Native Illinois

On August 4, 2023 Governor J. G. Pritzker signed a law requiring Illinois public schools to teach Native American history. As explained by UIUC Department of History’s Professor Rosalyn LaPier, the new law will help students learn about the Indigenous people who originally occupied this land as well as recognizing that there are contemporary Native American communities in the state. Read the article about this law here:

The University of Illinois is aware that it sits on what was once native land, occupied by multiple Indigenous peoples including the Peoria, Kaskaskia, Peankashaw, Wea, Miami, Mascoutin, Odawa, Sauk, Mesquaki, Kickapoo, Ojibwe, Chickasaw and Potawatomi. Some of these names – such as Peoria and Kaskaskia – still exist on the landscape of the state of Illinois.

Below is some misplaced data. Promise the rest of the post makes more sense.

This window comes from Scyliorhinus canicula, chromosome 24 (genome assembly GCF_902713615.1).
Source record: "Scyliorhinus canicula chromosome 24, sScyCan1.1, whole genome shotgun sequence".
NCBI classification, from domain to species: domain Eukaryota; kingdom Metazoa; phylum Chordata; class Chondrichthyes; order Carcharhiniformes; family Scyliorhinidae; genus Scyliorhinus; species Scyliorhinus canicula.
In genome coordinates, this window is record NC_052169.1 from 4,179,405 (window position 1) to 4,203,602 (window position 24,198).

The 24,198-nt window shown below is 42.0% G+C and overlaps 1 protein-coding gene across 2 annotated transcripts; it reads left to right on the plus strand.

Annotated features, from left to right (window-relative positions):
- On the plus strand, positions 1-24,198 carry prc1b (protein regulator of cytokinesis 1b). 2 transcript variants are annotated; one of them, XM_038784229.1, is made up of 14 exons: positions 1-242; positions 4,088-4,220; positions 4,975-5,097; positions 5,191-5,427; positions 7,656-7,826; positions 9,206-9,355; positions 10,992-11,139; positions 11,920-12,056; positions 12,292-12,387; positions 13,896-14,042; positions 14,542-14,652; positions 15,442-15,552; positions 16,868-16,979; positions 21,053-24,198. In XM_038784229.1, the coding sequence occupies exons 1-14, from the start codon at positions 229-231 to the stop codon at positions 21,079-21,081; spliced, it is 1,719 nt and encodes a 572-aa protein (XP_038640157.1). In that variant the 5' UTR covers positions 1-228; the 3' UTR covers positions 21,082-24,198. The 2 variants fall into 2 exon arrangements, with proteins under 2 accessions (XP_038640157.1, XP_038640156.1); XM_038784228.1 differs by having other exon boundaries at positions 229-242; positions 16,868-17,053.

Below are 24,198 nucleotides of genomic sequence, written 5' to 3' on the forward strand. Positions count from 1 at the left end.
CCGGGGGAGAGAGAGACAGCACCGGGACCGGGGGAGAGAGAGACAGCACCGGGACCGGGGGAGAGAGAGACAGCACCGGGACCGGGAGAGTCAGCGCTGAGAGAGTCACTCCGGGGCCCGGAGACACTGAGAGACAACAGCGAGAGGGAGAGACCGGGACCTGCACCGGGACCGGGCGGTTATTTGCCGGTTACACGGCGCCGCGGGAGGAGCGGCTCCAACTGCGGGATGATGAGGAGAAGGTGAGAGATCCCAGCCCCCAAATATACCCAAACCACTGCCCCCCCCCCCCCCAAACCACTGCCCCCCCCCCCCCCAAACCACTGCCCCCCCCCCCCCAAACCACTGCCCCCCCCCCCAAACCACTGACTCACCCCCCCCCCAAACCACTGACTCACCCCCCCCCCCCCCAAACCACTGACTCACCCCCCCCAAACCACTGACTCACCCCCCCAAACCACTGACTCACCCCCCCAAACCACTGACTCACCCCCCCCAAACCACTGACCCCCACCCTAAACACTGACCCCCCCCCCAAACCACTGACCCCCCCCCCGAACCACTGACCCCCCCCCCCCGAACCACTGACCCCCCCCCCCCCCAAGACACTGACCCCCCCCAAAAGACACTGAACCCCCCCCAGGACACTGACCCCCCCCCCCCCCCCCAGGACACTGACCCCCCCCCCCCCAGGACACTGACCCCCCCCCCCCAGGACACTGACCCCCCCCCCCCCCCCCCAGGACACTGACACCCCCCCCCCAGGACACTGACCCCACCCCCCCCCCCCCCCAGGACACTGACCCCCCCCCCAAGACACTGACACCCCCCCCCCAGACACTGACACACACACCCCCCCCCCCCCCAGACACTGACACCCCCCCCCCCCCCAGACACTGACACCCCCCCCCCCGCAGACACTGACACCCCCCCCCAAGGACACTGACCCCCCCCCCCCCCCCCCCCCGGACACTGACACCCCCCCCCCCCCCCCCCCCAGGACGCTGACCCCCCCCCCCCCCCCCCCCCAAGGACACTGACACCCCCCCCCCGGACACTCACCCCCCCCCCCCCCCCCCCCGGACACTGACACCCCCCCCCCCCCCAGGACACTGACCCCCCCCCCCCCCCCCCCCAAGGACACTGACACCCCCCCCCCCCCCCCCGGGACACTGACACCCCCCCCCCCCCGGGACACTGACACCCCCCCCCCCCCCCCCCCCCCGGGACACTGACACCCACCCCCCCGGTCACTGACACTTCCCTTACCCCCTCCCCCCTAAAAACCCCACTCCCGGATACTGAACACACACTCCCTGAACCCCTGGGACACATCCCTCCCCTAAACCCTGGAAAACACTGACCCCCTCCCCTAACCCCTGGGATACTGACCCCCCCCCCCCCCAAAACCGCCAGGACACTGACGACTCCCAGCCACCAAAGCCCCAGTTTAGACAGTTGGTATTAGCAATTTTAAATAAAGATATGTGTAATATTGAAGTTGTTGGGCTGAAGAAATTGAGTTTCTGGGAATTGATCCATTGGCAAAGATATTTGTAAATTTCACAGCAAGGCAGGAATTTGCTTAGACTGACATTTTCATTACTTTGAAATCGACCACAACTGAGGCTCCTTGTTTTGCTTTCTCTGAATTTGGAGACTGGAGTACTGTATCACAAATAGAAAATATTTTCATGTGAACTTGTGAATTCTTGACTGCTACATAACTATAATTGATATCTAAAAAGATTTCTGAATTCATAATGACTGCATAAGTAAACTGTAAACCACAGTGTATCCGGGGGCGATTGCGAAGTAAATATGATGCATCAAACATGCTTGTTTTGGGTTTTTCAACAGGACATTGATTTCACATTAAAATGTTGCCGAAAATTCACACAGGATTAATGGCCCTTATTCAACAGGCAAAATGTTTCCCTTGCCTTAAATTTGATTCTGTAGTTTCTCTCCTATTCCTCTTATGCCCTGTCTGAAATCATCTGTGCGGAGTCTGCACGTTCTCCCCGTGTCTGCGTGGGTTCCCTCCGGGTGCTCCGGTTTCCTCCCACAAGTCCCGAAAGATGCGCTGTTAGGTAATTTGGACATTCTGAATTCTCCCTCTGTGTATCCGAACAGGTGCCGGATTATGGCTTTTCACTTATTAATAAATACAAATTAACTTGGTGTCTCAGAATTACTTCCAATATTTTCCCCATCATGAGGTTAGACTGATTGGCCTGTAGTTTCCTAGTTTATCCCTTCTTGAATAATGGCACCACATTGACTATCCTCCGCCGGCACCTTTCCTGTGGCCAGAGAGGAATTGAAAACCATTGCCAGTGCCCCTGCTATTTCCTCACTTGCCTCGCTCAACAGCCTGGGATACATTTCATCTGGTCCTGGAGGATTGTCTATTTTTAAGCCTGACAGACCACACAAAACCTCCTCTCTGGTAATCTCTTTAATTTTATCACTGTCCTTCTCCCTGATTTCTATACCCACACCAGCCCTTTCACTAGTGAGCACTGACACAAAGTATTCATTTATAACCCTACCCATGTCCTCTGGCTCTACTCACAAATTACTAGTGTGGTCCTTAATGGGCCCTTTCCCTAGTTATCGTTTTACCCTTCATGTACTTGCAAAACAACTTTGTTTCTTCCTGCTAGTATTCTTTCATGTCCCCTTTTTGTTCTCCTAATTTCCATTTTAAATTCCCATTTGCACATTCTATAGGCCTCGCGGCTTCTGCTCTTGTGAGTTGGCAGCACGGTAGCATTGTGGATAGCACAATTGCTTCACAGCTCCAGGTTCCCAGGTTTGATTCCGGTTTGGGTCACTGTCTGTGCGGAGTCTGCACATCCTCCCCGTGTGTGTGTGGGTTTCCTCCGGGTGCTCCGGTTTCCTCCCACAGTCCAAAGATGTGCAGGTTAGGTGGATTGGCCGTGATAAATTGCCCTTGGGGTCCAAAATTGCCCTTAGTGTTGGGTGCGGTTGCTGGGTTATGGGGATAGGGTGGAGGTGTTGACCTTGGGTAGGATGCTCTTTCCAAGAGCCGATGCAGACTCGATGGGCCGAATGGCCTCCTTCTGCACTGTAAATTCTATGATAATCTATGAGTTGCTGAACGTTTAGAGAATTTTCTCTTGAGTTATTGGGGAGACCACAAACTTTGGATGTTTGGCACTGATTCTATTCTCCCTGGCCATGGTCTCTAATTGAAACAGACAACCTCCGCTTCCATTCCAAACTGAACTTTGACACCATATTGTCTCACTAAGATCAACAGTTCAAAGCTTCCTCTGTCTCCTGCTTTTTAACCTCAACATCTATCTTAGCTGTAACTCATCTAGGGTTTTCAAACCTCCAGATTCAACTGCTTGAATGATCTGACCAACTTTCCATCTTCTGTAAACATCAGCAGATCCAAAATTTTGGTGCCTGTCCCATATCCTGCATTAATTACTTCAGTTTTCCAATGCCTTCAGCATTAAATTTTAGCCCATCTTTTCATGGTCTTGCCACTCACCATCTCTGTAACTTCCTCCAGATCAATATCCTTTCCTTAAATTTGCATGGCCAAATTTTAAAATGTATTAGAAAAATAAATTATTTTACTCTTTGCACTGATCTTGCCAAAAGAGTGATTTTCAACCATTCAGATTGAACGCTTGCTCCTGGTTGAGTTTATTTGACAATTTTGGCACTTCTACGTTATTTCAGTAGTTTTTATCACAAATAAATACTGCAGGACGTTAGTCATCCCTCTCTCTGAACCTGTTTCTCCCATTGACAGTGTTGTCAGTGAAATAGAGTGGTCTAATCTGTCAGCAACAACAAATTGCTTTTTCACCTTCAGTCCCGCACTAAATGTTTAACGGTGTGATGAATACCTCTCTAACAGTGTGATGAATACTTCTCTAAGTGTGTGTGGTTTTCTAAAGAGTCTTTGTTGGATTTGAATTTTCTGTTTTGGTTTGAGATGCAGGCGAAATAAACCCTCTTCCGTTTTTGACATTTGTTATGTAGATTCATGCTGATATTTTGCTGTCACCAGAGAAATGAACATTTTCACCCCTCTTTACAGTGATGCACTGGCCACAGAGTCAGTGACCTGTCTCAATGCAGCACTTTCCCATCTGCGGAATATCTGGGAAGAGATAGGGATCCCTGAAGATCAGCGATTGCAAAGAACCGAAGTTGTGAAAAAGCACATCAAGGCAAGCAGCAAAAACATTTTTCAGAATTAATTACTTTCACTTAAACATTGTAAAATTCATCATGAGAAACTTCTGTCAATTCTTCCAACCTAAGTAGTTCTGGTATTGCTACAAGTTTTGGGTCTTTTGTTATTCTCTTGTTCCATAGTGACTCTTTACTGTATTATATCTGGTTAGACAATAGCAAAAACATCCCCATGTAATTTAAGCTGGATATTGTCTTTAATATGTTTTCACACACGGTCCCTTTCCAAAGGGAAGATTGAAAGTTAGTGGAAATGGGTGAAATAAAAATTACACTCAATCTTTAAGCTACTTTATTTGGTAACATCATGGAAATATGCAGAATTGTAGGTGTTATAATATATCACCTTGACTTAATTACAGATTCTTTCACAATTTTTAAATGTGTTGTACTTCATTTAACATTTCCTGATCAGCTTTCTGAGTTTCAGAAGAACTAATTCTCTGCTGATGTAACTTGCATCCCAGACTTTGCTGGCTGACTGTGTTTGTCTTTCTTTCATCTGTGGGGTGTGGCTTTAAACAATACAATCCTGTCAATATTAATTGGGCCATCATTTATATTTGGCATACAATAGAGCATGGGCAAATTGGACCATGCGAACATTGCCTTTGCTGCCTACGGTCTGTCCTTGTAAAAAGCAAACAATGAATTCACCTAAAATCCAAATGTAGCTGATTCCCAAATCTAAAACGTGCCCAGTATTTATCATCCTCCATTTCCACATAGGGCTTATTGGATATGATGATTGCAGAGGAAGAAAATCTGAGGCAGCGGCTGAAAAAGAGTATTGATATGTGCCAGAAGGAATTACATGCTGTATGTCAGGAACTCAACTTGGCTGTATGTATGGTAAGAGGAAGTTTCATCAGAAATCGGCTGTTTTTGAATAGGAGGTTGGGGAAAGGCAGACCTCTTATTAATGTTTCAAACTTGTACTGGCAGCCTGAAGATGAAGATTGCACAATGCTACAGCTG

The native people encountered by the French, who were the first Europeans to have contact with them, were about a dozen tribes who spoke an Algonquian language. They called themselves Illinois as the French heard them, starting with Marquette and Joliet in their exploration of the Pays des Illinois in 1673-1674.   

French traders were moving around the native landscape before the Jesuits arrived, but they didn’t keep records. By the time the Jesuits were making first contact, the Illinois were already involved in trade networks that brought them European glass beads – a status item as an exotic good – and they were interested in obtaining useful metal hatchets, knives, firearms and other implements from the French.